Share on other sites

In case non-Japanese speakers are unaware what Wakatake meant by 'ijime'... As far as I understand it, it is like reverse bullying. Bullying elsewhere in the world usually involves a bully/bullies who bully several others. For 'ijime', there is usually one victim, and everyone else (i.e. the rest of their class at school) bullies that person.

  • Like 1

Share this post


Link to post
Share on other sites

In case non-Japanese speakers are unaware what Wakatake meant by 'ijime'... As far as I understand it, it is like reverse bullying. Bullying elsewhere in the world usually involves a bully/bullies who bully several others. For 'ijime', there is usually one victim, and everyone else (i.e. the rest of their class at school) bullies that person.

That's interesting. I see bullying by default as many people against one, but maybe that's just my school experience!

Share this post


Link to post
Share on other sites

I think bullying encapsulates both---someone can be bullied by one particular person or a group.

Share this post


Link to post
Share on other sites

If that's true, then it's sad to hear that this kind of thing is still happening in sumo, especially after what happened to Takashi Saito

Share this post


Link to post
Share on other sites

People live in a la-la land if they believe that once an issue is exposed in Japan, it will be tackled and hopefully removed from the society, especially when we deal with bullying. It is so engrained in the Japanese social fabric that for me to be a Japanese is to be a bully. It is not only at schools, workplace, sport clubs but between mothers in a kindergarten, between family members, between golf buddies etc.......Quite skillful at packaging and marketing dull things though, Japanese are. The worst part is that if you oppose such a bullying culture you would be punished even further, i.e. if a foreign athlete does not bully younger and/or lower ranked and/or less abled colleagues, he would be severely punished.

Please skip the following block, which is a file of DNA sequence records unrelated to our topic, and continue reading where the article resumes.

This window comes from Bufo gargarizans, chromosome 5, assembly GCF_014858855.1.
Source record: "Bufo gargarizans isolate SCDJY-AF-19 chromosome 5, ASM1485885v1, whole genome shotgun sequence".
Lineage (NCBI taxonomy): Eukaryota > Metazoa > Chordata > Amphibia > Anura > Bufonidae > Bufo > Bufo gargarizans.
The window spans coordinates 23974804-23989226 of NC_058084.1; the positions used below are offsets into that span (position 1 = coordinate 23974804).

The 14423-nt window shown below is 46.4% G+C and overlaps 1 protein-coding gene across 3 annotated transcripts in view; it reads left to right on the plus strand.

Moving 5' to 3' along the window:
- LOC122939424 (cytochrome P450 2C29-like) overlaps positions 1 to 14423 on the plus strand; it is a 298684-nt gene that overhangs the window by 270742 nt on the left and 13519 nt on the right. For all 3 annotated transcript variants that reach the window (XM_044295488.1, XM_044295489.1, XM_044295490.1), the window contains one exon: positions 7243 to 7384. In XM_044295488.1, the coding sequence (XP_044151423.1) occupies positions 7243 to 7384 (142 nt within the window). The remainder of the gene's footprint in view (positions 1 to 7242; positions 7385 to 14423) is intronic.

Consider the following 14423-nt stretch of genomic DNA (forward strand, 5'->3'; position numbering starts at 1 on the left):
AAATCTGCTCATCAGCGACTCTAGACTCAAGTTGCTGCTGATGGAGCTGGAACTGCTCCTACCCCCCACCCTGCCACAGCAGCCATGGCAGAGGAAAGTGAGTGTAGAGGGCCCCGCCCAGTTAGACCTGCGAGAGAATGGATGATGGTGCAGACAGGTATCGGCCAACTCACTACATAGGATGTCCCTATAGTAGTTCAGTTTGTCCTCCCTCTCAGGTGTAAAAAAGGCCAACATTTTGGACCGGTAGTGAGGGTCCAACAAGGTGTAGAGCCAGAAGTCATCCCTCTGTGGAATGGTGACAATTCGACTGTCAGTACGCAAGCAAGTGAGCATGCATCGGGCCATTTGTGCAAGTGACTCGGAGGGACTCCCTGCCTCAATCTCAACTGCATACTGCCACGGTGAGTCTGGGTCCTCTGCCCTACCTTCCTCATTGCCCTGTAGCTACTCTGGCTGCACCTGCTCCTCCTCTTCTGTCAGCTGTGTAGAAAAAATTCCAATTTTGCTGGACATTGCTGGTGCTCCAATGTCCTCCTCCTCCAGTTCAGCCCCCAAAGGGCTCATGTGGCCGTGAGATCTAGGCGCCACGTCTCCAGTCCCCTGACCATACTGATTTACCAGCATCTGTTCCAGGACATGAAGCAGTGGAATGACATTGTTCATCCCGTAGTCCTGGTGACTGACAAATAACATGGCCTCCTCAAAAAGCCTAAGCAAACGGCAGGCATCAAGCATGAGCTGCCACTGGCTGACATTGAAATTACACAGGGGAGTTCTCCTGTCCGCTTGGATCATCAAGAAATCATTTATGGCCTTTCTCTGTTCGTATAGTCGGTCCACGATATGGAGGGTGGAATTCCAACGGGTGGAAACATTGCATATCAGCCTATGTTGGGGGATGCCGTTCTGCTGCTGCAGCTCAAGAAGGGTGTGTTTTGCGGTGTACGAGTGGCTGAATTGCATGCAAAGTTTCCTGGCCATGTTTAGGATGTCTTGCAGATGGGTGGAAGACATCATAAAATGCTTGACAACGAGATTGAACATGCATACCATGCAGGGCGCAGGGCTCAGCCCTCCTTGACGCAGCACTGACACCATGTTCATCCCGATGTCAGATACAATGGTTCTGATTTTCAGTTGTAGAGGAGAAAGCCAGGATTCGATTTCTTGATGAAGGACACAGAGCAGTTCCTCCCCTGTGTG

• Like 1

Share this post


Link to post
Share on other sites

It is so engrained in the Japanese social fabric that for me to be a Japanese is to be a bully.

Huh...

Guess one learns something new everyday.

Then this Japanese behavior is really rubbing off on Hakuho these past few months...

Share this post


Link to post
Share on other sites

Daigofuji is apparently retired, according to a post made by Yubinhaad in the kyujo thread.

It is so engrained in the Japanese social fabric that for me to be a Japanese is to be a bully.


Huh...
Guess one learns something new everyday.

Then this Japanese behavior is really rubbing off on Hakuho these past few months...

Hakuho has been doing stuff like this his entire career. He got away with it when he was the new yokozuna and got to play against the "black hat" Asashoryu. It's just relatively recently that people are commenting about it. Remember when he had that period of trying (and succeeding) to cold cock his opponents with the forearm shiv to the jaw at tachi-ai?

Edited by Fukurou

Share this post


Link to post
Share on other sites

Create an account or sign in to comment

You need to be a member in order to leave a comment

Create an account

Sign up for a new account in our community. It's easy!

Register a new account

Sign in

Already have an account? Sign in here.

Sign In Now